Scotland least comfortable with driverless cars - IMechE survey
26th September 2019
Only 19% of Scots are comfortable with the idea of travelling in a driverless car.
70% of people in Scotland feel uncomfortable about autonomous vehicles.
IMechE calls for more trials of driverless cars on UK roads
Only 19% of people in Scotland feel comfortable with the idea of travelling in a driverless car, the lowest level in the UK, according to a new opinion poll from the Institution of Mechanical Engineers.
The poll found that 70% of Scots are unhappy with the thought of being an occupant in an autonomous vehicle, with most people concerned about the lack of human control and the car not being able to deal with challenging road conditions, such as an accident.
Adults in Wales and the South West expressed similar caution while people in the South East of England had the most positive view of autonomous technology, with 31% comfortable with the idea of self-driving cars and 59% unhappy about being in a car without a driver behind the wheel.
The survey found that 35% of adults in Scotland thought the UK would never switch to having only driverless cars on the roads, with 56% of people saying they would always prefer to drive themselves rather than use an autonomous vehicle. These results are similar to elsewhere in the UK.
The poll results outline the challenges car manufacturers and technology companies face in building public trust in autonomous driving systems, which was dented last year by news of the crash of a driverless Uber vehicle in Arizona killing a pedestrian.
In its report on the survey, "Public Perceptions: Driverless Cars", the Institution calls for more trials with autonomous vehicles sharing the roads so that people can see the cars in action and have a chance to ride in them.
"Consumer confidence is essential for autonomous technology to succeed, but if anything, that confidence has waned in the last two years. During that time, there have been very few controlled trials on our roads to allow people to experience the vehicles at first hand. As engineers, we remain convinced of the need to explore the potential advantages the technology offers," said Dr Colin Brown, Chief Executive of the Institution of Mechanical Engineers.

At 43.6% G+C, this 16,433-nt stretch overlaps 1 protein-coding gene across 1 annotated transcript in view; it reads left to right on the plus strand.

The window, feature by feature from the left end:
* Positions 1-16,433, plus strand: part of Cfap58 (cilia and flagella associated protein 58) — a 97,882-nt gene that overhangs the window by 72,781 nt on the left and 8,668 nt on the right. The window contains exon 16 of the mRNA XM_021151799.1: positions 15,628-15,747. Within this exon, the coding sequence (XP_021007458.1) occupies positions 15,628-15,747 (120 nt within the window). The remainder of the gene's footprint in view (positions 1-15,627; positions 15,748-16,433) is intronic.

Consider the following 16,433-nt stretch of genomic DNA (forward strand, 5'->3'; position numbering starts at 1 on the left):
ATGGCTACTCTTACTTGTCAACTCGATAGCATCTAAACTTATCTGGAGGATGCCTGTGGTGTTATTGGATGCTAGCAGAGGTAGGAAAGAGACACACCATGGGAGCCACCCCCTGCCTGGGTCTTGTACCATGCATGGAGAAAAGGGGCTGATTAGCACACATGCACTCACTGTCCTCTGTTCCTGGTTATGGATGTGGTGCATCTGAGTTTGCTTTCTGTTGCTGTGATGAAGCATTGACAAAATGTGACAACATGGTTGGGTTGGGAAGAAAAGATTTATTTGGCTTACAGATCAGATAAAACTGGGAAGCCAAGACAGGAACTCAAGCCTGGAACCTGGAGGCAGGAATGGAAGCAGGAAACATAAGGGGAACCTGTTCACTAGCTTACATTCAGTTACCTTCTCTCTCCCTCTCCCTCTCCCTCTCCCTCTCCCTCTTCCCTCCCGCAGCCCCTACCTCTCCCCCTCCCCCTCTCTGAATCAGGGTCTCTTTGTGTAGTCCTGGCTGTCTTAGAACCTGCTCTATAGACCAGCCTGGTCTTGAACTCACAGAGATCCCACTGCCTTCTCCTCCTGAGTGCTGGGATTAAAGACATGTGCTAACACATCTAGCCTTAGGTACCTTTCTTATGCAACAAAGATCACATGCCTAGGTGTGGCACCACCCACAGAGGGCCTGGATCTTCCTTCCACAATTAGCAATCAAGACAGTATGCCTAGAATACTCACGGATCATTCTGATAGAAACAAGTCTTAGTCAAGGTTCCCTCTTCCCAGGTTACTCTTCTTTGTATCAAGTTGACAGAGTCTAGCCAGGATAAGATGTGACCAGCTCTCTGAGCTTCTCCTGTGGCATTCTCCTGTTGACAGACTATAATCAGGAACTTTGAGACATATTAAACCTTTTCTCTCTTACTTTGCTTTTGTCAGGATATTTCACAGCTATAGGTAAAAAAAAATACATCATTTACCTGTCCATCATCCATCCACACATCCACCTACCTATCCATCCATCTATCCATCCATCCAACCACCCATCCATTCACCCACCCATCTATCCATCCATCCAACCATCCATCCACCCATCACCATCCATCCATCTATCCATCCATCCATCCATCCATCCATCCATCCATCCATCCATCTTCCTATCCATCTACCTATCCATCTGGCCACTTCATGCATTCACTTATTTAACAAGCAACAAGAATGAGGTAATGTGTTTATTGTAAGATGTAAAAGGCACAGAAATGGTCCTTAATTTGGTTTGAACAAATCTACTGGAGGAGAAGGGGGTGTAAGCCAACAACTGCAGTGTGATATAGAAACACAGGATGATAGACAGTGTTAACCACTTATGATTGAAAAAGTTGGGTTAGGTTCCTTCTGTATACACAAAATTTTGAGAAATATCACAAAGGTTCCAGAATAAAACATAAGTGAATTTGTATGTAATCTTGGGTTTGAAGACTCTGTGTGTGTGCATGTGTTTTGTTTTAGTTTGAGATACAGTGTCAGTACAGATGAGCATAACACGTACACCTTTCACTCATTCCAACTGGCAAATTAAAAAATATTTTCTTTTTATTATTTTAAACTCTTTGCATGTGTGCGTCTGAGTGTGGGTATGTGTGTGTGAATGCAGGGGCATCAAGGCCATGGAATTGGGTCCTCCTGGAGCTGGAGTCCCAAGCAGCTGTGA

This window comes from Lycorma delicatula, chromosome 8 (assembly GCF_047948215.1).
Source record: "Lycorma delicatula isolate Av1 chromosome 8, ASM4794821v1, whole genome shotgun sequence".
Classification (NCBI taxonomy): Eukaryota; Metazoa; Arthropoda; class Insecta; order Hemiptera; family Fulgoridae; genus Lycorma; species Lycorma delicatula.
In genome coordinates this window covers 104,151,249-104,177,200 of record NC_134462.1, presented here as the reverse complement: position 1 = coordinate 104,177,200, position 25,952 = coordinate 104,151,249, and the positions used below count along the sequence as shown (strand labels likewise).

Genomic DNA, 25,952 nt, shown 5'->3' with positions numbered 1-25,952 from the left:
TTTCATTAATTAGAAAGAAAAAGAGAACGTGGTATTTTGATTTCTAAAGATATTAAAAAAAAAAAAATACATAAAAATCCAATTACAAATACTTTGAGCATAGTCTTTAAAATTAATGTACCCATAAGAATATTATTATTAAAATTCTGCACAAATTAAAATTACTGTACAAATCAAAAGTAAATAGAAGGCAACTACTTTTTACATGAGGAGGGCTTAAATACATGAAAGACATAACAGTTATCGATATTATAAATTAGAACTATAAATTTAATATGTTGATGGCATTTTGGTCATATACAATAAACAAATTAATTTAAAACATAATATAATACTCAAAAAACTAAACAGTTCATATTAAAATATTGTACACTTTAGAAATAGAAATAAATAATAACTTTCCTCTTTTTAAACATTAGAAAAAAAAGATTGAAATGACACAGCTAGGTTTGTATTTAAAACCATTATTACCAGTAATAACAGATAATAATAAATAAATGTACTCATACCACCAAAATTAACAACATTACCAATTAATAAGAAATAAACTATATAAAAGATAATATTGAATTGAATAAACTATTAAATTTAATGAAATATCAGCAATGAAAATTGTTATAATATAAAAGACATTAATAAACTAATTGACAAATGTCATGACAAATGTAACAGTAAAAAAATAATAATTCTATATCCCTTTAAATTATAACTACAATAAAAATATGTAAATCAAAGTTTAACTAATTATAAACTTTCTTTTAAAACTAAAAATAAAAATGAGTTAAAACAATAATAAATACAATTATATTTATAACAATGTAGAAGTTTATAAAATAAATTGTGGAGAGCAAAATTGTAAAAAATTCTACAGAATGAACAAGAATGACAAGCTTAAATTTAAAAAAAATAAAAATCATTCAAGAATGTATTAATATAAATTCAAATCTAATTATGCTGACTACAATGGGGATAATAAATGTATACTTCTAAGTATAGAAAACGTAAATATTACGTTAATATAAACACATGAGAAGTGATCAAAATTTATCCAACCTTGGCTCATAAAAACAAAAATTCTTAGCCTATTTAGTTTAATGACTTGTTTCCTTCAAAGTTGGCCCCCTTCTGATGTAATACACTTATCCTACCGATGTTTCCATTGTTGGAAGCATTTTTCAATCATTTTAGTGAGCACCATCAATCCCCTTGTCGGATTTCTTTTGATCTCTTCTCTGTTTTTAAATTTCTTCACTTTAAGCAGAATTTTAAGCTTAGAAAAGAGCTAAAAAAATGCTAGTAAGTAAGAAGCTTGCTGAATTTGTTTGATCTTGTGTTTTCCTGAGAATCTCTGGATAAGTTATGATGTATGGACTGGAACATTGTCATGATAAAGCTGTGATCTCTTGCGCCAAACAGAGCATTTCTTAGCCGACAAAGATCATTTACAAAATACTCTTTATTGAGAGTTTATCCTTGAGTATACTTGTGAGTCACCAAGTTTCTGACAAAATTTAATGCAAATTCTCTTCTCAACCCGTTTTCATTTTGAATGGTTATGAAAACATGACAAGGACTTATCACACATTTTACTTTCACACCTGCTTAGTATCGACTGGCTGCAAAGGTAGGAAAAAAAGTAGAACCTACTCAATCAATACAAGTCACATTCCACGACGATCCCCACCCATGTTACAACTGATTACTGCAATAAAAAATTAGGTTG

"The Government has plans for trials of self-driving cars on roads in Edinburgh and London by 2021, but we would like to see many more taking place in other locations in the UK."
The poll found attitudes towards autonomous technology varying significantly by gender and age. A third of men in the UK are comfortable about travelling in a driverless vehicle, less than one fifth of women say the same.
It found 42% of people aged between 18 and 24 feel confident about being an occupant in a driverless car, compared 11% for those aged 75 and over.
The poll was carried out by ICM and surveyed 2,014 adults in the UK in July 2019.
The report "Public Perceptions: Driverless Cars" recommends:
We need to see more trials with autonomous vehicles sharing the roads. This will allow people to experience these vehicles in action, validate the technology and increase public confidence. Areas such as business parks, airports, university campuses and potentially small towns could be used as controlled sites for autonomous vehicles.
The Government must accelerate the development of the regulatory framework for testing and use of autonomous cars, insurance liability, tax and revamped Highway Code to ensure clarity for road users in the near and longer term.
The industry and government should continue to collect data to assess driverless cars to show if the technology can deliver the safety, pollution and cost benefits it promises. These data could also be used to influence a shift from individual driver insurance towards insurance for the vehicle.
Full Report at - https://www.imeche.org/policy-and-press/reports/detail/public-perceptions-driverless-cars-2019